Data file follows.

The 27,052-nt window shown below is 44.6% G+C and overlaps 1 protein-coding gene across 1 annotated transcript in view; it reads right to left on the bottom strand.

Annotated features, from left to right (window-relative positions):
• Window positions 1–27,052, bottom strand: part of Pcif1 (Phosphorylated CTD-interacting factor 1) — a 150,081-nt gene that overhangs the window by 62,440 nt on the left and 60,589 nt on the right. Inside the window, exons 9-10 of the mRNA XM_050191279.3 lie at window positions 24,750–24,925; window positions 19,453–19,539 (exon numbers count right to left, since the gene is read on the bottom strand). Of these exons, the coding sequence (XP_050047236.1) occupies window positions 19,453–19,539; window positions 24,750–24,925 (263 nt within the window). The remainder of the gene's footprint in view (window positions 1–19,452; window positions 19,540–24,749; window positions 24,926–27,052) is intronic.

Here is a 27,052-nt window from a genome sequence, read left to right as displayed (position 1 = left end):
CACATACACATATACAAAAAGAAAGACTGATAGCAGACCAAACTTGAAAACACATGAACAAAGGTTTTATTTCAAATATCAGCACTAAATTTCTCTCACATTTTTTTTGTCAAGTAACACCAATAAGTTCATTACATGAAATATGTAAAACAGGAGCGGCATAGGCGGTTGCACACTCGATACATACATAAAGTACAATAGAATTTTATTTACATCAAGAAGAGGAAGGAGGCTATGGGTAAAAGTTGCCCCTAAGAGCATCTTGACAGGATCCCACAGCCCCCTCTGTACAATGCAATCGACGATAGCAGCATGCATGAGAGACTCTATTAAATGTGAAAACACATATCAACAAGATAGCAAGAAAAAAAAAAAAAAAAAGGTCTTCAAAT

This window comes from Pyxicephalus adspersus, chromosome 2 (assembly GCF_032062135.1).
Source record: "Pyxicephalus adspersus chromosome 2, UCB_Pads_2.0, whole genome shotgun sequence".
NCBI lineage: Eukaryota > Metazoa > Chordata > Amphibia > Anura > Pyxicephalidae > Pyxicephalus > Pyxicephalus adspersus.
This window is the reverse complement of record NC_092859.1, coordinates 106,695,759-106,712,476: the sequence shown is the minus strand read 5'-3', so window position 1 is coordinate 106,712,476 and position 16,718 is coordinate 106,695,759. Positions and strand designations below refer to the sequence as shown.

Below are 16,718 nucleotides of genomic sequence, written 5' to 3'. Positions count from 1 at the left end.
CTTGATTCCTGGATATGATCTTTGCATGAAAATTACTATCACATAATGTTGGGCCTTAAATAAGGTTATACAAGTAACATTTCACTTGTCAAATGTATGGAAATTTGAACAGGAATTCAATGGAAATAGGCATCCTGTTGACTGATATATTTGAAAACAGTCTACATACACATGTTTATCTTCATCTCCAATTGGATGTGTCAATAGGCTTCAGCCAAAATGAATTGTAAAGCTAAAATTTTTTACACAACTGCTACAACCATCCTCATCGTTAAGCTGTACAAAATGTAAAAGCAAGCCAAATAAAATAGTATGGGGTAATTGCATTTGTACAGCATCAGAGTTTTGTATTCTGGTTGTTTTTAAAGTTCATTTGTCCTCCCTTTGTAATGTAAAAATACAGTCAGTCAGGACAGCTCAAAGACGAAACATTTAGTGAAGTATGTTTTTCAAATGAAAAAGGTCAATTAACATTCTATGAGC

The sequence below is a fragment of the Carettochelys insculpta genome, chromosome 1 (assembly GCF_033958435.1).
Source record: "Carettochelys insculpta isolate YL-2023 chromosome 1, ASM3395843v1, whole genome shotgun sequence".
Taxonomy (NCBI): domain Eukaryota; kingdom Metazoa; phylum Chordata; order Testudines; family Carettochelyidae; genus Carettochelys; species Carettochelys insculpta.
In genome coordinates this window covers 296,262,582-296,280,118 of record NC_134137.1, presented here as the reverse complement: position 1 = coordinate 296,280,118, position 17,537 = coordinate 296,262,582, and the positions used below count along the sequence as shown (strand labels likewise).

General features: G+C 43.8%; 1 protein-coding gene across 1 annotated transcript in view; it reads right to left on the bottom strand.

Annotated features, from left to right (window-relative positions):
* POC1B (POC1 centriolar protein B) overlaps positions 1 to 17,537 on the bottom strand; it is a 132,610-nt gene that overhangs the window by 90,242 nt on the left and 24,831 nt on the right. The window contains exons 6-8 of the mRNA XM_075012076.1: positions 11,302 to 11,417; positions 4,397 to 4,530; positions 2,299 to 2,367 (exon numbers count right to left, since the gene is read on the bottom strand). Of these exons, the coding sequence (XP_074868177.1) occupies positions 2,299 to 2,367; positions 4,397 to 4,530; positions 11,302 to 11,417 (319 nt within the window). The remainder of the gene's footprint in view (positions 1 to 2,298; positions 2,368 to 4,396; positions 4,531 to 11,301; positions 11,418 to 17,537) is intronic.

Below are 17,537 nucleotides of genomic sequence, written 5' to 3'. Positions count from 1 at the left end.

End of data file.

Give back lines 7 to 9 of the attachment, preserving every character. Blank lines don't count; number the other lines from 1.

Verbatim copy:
Source record: "Pyxicephalus adspersus chromosome 2, UCB_Pads_2.0, whole genome shotgun sequence".
NCBI lineage: Eukaryota > Metazoa > Chordata > Amphibia > Anura > Pyxicephalidae > Pyxicephalus > Pyxicephalus adspersus.
This window is the reverse complement of record NC_092859.1, coordinates 106,695,759-106,712,476: the sequence shown is the minus strand read 5'-3', so window position 1 is coordinate 106,712,476 and position 16,718 is coordinate 106,695,759. Positions and strand designations below refer to the sequence as shown.